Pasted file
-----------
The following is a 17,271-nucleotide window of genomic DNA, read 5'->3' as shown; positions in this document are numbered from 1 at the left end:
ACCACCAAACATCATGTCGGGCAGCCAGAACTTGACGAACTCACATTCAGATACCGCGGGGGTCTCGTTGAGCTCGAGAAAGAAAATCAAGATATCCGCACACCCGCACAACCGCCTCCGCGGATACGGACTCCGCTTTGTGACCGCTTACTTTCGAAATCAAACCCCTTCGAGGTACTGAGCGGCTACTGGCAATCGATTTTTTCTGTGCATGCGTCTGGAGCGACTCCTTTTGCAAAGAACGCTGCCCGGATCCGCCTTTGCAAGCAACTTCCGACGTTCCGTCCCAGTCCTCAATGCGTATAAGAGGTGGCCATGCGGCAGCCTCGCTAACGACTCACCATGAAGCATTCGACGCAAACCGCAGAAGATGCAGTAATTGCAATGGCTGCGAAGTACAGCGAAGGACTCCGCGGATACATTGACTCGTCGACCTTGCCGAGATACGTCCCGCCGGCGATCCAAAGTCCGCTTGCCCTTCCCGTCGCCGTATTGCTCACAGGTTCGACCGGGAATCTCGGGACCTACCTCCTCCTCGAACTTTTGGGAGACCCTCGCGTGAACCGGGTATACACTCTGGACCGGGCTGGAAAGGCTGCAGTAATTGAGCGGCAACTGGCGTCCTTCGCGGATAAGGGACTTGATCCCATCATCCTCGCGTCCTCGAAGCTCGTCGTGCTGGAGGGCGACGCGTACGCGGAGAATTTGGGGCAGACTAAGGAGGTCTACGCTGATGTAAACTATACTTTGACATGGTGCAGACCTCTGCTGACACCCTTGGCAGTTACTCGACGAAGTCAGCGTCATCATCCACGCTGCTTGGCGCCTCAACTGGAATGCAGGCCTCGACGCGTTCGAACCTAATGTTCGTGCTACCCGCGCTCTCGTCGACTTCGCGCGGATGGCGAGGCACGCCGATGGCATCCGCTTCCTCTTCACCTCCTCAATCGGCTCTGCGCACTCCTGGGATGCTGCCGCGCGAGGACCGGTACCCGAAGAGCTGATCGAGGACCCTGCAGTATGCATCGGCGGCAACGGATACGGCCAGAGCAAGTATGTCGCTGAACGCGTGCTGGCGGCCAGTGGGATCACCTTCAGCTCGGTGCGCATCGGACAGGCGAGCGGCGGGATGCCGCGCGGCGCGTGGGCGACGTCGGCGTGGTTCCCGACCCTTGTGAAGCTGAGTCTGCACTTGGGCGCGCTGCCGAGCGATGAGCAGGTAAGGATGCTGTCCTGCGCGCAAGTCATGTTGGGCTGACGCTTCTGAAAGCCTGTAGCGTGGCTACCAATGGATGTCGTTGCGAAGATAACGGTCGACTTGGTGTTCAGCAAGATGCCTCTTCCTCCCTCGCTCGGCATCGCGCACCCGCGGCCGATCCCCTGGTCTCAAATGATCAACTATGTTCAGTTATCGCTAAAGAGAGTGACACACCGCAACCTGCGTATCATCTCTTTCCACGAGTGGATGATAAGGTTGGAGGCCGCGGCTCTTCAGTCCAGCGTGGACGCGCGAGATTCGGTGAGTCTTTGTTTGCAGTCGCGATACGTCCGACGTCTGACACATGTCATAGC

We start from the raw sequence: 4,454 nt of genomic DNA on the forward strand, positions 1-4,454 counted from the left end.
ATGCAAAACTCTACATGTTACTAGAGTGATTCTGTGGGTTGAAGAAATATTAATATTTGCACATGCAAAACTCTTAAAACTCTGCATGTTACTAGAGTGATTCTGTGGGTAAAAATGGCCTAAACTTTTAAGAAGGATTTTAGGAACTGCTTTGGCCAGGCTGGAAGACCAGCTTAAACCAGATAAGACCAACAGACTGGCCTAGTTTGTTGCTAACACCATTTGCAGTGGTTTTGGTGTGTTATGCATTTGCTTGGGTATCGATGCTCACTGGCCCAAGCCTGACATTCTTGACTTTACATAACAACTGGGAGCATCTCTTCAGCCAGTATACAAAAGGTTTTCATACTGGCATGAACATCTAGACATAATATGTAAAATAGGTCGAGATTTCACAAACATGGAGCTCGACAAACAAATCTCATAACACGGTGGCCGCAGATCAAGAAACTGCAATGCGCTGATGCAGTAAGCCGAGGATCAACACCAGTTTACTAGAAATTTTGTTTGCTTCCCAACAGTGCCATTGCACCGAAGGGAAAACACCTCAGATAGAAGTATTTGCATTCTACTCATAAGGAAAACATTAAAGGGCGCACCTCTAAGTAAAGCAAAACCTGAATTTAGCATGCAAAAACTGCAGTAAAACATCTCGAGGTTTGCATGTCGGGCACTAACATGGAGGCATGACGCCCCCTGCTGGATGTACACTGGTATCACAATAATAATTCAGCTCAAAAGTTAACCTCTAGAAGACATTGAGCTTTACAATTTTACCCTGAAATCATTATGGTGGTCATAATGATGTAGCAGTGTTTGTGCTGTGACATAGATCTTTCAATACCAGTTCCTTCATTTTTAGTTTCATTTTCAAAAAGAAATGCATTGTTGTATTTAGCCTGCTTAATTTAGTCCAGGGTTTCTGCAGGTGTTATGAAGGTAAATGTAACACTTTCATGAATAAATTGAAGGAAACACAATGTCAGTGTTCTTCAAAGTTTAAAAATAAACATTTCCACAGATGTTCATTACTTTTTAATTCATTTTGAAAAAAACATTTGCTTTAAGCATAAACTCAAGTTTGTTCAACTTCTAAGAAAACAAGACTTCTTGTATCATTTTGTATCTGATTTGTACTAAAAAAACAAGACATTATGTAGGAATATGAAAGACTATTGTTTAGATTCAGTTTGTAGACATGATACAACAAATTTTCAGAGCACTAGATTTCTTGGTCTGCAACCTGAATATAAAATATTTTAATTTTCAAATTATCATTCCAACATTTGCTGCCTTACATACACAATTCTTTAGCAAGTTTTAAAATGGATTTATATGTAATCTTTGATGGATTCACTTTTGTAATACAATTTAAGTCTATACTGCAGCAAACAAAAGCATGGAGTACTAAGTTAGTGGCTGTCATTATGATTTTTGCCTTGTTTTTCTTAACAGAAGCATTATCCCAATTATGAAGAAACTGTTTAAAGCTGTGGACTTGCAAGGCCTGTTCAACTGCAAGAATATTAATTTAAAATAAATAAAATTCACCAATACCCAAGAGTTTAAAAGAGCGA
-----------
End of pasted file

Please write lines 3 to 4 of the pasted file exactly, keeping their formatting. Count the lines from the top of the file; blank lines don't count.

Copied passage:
We start from the raw sequence: 4,454 nt of genomic DNA on the forward strand, positions 1-4,454 counted from the left end.
ATGCAAAACTCTACATGTTACTAGAGTGATTCTGTGGGTTGAAGAAATATTAATATTTGCACATGCAAAACTCTTAAAACTCTGCATGTTACTAGAGTGATTCTGTGGGTAAAAATGGCCTAAACTTTTAAGAAGGATTTTAGGAACTGCTTTGGCCAGGCTGGAAGACCAGCTTAAACCAGATAAGACCAACAGACTGGCCTAGTTTGTTGCTAACACCATTTGCAGTGGTTTTGGTGTGTTATGCATTTGCTTGGGTATCGATGCTCACTGGCCCAAGCCTGACATTCTTGACTTTACATAACAACTGGGAGCATCTCTTCAGCCAGTATACAAAAGGTTTTCATACTGGCATGAACATCTAGACATAATATGTAAAATAGGTCGAGATTTCACAAACATGGAGCTCGACAAACAAATCTCATAACACGGTGGCCGCAGATCAAGAAACTGCAATGCGCTGATGCAGTAAGCCGAGGATCAACACCAGTTTACTAGAAATTTTGTTTGCTTCCCAACAGTGCCATTGCACCGAAGGGAAAACACCTCAGATAGAAGTATTTGCATTCTACTCATAAGGAAAACATTAAAGGGCGCACCTCTAAGTAAAGCAAAACCTGAATTTAGCATGCAAAAACTGCAGTAAAACATCTCGAGGTTTGCATGTCGGGCACTAACATGGAGGCATGACGCCCCCTGCTGGATGTACACTGGTATCACAATAATAATTCAGCTCAAAAGTTAACCTCTAGAAGACATTGAGCTTTACAATTTTACCCTGAAATCATTATGGTGGTCATAATGATGTAGCAGTGTTTGTGCTGTGACATAGATCTTTCAATACCAGTTCCTTCATTTTTAGTTTCATTTTCAAAAAGAAATGCATTGTTGTATTTAGCCTGCTTAATTTAGTCCAGGGTTTCTGCAGGTGTTATGAAGGTAAATGTAACACTTTCATGAATAAATTGAAGGAAACACAATGTCAGTGTTCTTCAAAGTTTAAAAATAAACATTTCCACAGATGTTCATTACTTTTTAATTCATTTTGAAAAAAACATTTGCTTTAAGCATAAACTCAAGTTTGTTCAACTTCTAAGAAAACAAGACTTCTTGTATCATTTTGTATCTGATTTGTACTAAAAAAACAAGACATTATGTAGGAATATGAAAGACTATTGTTTAGATTCAGTTTGTAGACATGATACAACAAATTTTCAGAGCACTAGATTTCTTGGTCTGCAACCTGAATATAAAATATTTTAATTTTCAAATTATCATTCCAACATTTGCTGCCTTACATACACAATTCTTTAGCAAGTTTTAAAATGGATTTATATGTAATCTTTGATGGATTCACTTTTGTAATACAATTTAAGTCTATACTGCAGCAAACAAAAGCATGGAGTACTAAGTTAGTGGCTGTCATTATGATTTTTGCCTTGTTTTTCTTAACAGAAGCATTATCCCAATTATGAAGAAACTGTTTAAAGCTGTGGACTTGCAAGGCCTGTTCAACTGCAAGAATATTAATTTAAAATAAATAAAATTCACCAATACCCAAGAGTTTAAAAGAGCGA